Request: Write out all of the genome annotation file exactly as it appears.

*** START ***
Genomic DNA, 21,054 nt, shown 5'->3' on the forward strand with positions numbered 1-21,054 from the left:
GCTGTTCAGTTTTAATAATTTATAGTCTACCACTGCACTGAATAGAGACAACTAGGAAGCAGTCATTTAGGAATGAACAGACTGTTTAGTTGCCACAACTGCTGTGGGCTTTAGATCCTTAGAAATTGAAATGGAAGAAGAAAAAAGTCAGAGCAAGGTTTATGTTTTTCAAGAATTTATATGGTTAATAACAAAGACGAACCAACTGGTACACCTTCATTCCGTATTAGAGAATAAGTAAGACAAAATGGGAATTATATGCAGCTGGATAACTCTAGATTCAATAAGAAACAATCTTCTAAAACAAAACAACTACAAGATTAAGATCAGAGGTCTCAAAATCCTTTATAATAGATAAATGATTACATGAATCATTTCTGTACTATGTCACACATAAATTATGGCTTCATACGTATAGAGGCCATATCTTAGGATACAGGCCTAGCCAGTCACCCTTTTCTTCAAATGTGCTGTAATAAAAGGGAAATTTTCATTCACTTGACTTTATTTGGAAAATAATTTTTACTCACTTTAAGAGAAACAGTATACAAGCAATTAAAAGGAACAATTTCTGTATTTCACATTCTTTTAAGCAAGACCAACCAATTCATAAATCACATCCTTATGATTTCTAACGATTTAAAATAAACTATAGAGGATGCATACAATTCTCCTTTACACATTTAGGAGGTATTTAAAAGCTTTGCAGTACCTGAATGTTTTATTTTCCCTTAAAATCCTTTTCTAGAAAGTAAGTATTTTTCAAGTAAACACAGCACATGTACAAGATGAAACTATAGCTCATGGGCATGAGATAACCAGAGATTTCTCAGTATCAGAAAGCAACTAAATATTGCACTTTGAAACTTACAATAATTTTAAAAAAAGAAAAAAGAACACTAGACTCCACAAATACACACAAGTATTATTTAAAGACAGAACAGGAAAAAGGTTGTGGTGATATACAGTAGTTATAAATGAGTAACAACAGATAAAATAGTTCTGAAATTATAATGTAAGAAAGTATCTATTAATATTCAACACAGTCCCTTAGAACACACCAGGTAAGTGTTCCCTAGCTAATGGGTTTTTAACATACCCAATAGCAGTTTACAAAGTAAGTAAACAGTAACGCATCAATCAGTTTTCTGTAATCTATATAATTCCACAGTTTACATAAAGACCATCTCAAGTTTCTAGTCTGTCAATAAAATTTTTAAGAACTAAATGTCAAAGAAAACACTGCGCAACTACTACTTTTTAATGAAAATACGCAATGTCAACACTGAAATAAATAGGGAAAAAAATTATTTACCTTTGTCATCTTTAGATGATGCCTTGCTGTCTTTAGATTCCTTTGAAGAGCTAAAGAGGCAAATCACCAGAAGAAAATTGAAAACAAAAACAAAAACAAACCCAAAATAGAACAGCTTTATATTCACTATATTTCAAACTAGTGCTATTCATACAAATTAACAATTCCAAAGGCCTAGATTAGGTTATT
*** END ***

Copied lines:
Genomic DNA, 21,054 nt, shown 5'->3' on the forward strand with positions numbered 1-21,054 from the left:
GCTGTTCAGTTTTAATAATTTATAGTCTACCACTGCACTGAATAGAGACAACTAGGAAGCAGTCATTTAGGAATGAACAGACTGTTTAGTTGCCACAACTGCTGTGGGCTTTAGATCCTTAGAAATTGAAATGGAAGAAGAAAAAAGTCAGAGCAAGGTTTATGTTTTTCAAGAATTTATATGGTTAATAACAAAGACGAACCAACTGGTACACCTTCATTCCGTATTAGAGAATAAGTAAGACAAAATGGGAATTATATGCAGCTGGATAACTCTAGATTCAATAAGAAACAATCTTCTAAAACAAAACAACTACAAGATTAAGATCAGAGGTCTCAAAATCCTTTATAATAGATAAATGATTACATGAATCATTTCTGTACTATGTCACACATAAATTATGGCTTCATACGTATAGAGGCCATATCTTAGGATACAGGCCTAGCCAGTCACCCTTTTCTTCAAATGTGCTGTAATAAAAGGGAAATTTTCATTCACTTGACTTTATTTGGAAAATAATTTTTACTCACTTTAAGAGAAACAGTATACAAGCAATTAAAAGGAACAATTTCTGTATTTCACATTCTTTTAAGCAAGACCAACCAATTCATAAATCACATCCTTATGATTTCTAACGATTTAAAATAAACTATAGAGGATGCATACAATTCTCCTTTACACATTTAGGAGGTATTTAAAAGCTTTGCAGTACCTGAATGTTTTATTTTCCCTTAAAATCCTTTTCTAGAAAGTAAGTATTTTTCAAGTAAACACAGCACATGTACAAGATGAAACTATAGCTCATGGGCATGAGATAACCAGAGATTTCTCAGTATCAGAAAGCAACTAAATATTGCACTTTGAAACTTACAATAATTTTAAAAAAAGAAAAAAGAACACTAGACTCCACAAATACACACAAGTATTATTTAAAGACAGAACAGGAAAAAGGTTGTGGTGATATACAGTAGTTATAAATGAGTAACAACAGATAAAATAGTTCTGAAATTATAATGTAAGAAAGTATCTATTAATATTCAACACAGTCCCTTAGAACACACCAGGTAAGTGTTCCCTAGCTAATGGGTTTTTAACATACCCAATAGCAGTTTACAAAGTAAGTAAACAGTAACGCATCAATCAGTTTTCTGTAATCTATATAATTCCACAGTTTACATAAAGACCATCTCAAGTTTCTAGTCTGTCAATAAAATTTTTAAGAACTAAATGTCAAAGAAAACACTGCGCAACTACTACTTTTTAATGAAAATACGCAATGTCAACACTGAAATAAATAGGGAAAAAAATTATTTACCTTTGTCATCTTTAGATGATGCCTTGCTGTCTTTAGATTCCTTTGAAGAGCTAAAGAGGCAAATCACCAGAAGAAAATTGAAAACAAAAACAAAAACAAACCCAAAATAGAACAGCTTTATATTCACTATATTTCAAACTAGTGCTATTCATACAAATTAACAATTCCAAAGGCCTAGATTAGGTTATT